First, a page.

Pell City police officer honored for saving man's life

Pell City police officer honored for saving man's life

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Pell City's chief of police and Tony Wright present a medal to Officer Steve Gaines, who is credited with saving Wright's life after he had a heart attack. Source: WBRC video Pell City's chief of police and Tony Wright present a medal to Officer Steve Gaines, who is credited with saving Wright's life after he had a heart attack. Source: WBRC video
"The willingness to take charge, and to do something, is rare," Tony Wright said. Source: WBRC video "The willingness to take charge, and to do something, is rare," Tony Wright said. Source: WBRC video
Officer Gaines said it was a "surreal" moment after he realized he had performed CPR on a real person, and not a dummy like in training. Source: WBRC video Officer Gaines said it was a "surreal" moment after he realized he had performed CPR on a real person, and not a dummy like in training. Source: WBRC video
PELL CITY, AL (WBRC) -

A Pell City Police Officer met the man whose life he saved as he received an award Monday.

Earlier this year, Officer Steve Gaines administered CPR after a local business owner, Tony Wright, suffered a heart attack at his business, Mattress and More. Gaines heard the radio call and arrived at the business before the fire department.

Wright was on hand to help Police Chief Greg Turley present the American Police Hall of Fame Lifesaving Award to Gaines.

Gaines says the CPR training was part of his police training.

"It was afterwards, when the fire department came and took over, that I actually realized, wow, I've just done CPR on a human being, not a dummy like we've always practiced on. And it was, it was surreal," Gaines told Fox6 News after the ceremony.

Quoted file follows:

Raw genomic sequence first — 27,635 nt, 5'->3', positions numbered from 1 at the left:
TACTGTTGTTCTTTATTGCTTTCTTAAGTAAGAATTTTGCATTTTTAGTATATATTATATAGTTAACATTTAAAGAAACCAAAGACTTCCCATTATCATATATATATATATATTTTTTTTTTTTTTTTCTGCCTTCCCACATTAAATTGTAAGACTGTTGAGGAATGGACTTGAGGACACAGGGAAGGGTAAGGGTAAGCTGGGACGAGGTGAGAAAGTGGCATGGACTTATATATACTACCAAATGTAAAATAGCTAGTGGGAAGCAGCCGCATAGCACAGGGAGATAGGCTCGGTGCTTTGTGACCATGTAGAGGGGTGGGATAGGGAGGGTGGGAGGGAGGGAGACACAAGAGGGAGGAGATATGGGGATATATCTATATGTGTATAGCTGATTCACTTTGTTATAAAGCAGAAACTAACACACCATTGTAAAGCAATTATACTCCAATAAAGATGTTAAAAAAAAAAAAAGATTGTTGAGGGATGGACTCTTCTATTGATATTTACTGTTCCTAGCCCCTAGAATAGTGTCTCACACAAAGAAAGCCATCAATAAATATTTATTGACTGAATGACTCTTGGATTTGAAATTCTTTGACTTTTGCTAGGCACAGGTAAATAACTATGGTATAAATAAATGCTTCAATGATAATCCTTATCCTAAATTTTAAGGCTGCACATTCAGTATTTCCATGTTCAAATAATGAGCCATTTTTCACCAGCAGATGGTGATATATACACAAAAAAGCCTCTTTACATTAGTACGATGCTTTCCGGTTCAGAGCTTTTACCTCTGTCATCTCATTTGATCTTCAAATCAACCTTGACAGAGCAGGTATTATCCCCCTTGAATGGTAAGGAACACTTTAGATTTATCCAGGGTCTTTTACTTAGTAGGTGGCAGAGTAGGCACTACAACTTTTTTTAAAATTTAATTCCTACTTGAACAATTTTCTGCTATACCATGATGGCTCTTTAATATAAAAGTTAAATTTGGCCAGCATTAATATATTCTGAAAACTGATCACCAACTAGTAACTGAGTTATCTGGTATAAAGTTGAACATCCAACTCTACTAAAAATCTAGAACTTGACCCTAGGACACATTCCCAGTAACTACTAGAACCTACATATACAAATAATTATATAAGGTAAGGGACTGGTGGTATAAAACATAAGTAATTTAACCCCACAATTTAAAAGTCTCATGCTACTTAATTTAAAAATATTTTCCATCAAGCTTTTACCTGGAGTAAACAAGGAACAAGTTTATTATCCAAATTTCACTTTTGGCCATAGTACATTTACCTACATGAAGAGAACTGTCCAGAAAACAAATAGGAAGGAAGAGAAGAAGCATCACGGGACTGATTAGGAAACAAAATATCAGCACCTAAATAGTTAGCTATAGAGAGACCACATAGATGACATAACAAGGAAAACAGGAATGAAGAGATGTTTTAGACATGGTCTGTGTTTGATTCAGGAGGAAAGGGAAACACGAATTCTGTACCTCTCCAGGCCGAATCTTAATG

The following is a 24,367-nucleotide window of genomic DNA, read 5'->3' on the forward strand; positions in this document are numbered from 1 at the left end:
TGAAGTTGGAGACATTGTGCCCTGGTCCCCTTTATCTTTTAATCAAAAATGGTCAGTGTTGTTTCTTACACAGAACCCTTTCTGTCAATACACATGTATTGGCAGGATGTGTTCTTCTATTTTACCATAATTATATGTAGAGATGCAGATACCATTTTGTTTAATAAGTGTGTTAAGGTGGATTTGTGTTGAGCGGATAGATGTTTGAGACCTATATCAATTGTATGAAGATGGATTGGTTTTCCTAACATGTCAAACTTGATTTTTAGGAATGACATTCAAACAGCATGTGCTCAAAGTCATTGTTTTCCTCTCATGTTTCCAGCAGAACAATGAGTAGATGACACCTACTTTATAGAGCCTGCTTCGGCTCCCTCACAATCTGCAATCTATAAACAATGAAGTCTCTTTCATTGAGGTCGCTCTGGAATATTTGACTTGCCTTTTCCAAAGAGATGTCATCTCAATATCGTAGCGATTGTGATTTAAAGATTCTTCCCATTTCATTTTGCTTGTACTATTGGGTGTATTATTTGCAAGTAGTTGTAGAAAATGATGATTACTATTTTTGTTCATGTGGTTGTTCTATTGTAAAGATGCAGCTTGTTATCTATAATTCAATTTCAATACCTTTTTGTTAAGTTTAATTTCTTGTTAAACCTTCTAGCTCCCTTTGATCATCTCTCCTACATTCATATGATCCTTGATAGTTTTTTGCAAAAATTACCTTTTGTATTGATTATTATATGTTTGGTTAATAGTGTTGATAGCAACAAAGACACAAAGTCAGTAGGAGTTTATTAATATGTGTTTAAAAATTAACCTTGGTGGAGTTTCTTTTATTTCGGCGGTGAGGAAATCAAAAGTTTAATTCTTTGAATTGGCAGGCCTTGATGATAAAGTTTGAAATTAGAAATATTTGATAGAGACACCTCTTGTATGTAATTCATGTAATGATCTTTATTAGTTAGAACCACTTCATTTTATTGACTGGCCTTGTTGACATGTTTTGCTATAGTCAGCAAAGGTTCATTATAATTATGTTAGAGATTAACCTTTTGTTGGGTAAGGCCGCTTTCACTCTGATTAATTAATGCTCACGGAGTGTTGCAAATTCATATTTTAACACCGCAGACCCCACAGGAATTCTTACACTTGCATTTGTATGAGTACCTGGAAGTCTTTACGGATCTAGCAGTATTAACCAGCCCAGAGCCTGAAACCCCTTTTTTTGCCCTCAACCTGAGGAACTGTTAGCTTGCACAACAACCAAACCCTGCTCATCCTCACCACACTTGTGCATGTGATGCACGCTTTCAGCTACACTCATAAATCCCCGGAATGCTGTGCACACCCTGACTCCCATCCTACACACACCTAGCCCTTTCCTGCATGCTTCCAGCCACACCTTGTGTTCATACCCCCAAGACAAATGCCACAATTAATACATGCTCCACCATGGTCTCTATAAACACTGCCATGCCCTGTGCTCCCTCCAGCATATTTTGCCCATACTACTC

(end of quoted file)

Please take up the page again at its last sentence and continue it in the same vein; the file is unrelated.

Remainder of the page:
"It's like I was looking at me doing it, because I wasn't thinking about it. The only thing going through my mind was, if this was my dad or my granddad, I would want somebody to do something, and I'm sure any one of us would've done the same thing."

Wright says everything he knows was told to him by others. He last remembers feeling discomfort at work before passing out.

"I remember coming into work, and walking over to our warehouse space, which is across the parking lot, and back, and under some distress," Wright said.

Wright praised the officer for his work, saying a mere "thank you" can't be enough.

"It just doesn't mean much in comparison to what this gentleman did," he said. "The willingness to take charge, and to do something, is rare."

It was the first time the two had been together since the incident earlier this year and the first time Wright had ever met Officer Gaines. Wright was unconscious while CPR was being administered.

The ceremony came at Monday's city council meeting, and also included a proclamation from Mayor Joe Funderburg.

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